No, I'm talking about choosing a song that's been written by someone totally unconnected with the film, probably written in a completely different context. Something like the Chuck Berry tune, "You Never Can Tell", that John Travolta and Uma Thurman dance to in "Pulp Fiction", for example, or The Jesus and Mary Chain's "Just Like Honey" from the closing moments of "Lost in Translation".
When it works, it really works, and you can imagine the relief, the triumph that whoever selected that song feels; you can almost picture them laughing with pleasure and saying "Well, who knew?"
Well, imagine a whole damn film where every single song is one of those "who knew" moments. Imagine a movie based on a book which manages to find the perfect song for every kind of emotion, every kind of accident of everyday life. Imagine "High Fidelity."
If you're a rock snob, then this is for you. If you're a thirty-something slacker who's working his way through the music business by running a record store, then this *is* you.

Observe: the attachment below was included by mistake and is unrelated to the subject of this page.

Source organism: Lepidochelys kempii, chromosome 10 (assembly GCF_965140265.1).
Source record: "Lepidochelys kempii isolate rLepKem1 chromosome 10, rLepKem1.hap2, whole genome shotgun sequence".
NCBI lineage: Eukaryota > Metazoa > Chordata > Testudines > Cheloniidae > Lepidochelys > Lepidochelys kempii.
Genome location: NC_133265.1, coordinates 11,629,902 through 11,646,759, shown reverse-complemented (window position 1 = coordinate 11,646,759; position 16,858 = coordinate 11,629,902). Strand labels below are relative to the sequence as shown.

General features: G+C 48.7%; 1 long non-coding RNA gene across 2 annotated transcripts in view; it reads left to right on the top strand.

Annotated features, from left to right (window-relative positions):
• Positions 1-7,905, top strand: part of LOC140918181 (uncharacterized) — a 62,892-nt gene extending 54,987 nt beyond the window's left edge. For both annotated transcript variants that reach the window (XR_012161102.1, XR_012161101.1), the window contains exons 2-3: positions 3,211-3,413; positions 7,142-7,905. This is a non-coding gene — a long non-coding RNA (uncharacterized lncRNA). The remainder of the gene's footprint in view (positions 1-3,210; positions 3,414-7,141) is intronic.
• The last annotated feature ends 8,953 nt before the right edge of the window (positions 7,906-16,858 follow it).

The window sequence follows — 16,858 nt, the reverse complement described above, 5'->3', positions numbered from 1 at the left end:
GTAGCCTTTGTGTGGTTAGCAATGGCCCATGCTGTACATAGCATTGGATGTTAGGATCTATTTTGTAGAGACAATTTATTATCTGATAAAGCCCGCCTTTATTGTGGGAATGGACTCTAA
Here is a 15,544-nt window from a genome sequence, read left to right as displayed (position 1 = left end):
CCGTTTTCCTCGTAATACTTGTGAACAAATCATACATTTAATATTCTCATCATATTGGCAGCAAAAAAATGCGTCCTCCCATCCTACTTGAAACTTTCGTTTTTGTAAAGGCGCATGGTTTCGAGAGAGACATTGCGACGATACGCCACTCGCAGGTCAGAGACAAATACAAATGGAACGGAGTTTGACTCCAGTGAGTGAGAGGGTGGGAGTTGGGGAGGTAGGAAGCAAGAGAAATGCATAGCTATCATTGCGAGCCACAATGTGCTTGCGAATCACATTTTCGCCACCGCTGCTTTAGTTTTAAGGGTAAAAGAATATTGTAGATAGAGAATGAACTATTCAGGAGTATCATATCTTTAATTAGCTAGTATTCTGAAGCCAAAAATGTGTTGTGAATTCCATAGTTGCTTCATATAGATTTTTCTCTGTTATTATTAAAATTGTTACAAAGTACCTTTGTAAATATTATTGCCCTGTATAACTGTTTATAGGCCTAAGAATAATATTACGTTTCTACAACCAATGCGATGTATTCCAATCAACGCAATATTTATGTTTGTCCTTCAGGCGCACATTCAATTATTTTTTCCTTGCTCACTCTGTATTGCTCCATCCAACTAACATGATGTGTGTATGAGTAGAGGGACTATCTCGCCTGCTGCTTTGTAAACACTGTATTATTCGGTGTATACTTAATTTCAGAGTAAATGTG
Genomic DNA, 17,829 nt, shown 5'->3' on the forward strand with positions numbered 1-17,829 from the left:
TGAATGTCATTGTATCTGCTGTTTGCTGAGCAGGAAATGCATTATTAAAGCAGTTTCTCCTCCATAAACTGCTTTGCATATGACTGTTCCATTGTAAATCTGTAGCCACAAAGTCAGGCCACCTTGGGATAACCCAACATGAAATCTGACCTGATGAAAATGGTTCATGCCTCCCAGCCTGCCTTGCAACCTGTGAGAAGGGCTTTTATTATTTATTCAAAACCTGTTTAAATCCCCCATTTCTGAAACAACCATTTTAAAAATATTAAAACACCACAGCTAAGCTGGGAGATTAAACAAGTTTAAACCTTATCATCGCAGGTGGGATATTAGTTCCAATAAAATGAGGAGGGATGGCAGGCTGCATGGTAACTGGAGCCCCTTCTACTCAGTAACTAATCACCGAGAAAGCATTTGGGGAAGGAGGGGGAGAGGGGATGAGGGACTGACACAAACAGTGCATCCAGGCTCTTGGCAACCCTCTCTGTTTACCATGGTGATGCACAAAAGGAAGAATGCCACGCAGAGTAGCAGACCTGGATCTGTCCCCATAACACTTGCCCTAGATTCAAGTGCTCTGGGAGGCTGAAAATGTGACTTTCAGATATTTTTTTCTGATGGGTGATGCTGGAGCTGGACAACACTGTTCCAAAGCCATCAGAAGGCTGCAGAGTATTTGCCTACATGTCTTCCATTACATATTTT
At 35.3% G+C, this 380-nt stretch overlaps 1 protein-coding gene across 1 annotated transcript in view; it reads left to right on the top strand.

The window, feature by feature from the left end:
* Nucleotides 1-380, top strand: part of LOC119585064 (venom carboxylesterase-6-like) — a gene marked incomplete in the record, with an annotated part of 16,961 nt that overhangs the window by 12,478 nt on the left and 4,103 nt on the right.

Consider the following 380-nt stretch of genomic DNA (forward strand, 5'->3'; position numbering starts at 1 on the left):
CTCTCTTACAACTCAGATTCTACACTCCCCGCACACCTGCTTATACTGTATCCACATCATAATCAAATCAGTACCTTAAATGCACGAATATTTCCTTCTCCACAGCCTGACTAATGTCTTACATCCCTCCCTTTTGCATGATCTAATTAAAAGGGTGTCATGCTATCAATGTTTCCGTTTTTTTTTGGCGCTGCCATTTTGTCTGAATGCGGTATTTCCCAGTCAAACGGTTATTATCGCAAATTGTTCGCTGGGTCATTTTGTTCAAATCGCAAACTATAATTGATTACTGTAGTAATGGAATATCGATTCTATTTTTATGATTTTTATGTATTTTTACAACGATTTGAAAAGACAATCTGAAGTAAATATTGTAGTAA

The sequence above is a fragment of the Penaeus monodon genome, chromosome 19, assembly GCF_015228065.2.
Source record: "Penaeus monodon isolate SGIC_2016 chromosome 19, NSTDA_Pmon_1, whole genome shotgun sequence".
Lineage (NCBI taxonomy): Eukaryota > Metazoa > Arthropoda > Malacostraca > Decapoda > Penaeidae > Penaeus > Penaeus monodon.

And, like any good rock snob with an extensive collection, you yourself have the perfect soundtrack to your life. There's never a moment that can't be summed up in a ten-second clip from a dusty 45, a slightly mangled cassette or even a coffee-stained CD. "High Fidelity" proves beyond doubt that if you leave a man alone in a room with a pile of records and a stereo he can make his own entertainment for... oh, a month or two.
I pick this song because it's the greatest song of a collection of great songs from the film, because it's the final track, the resolution, the happy ending; and because any song that can gather in and encapsulate a truly happy ending deserves to be recognised.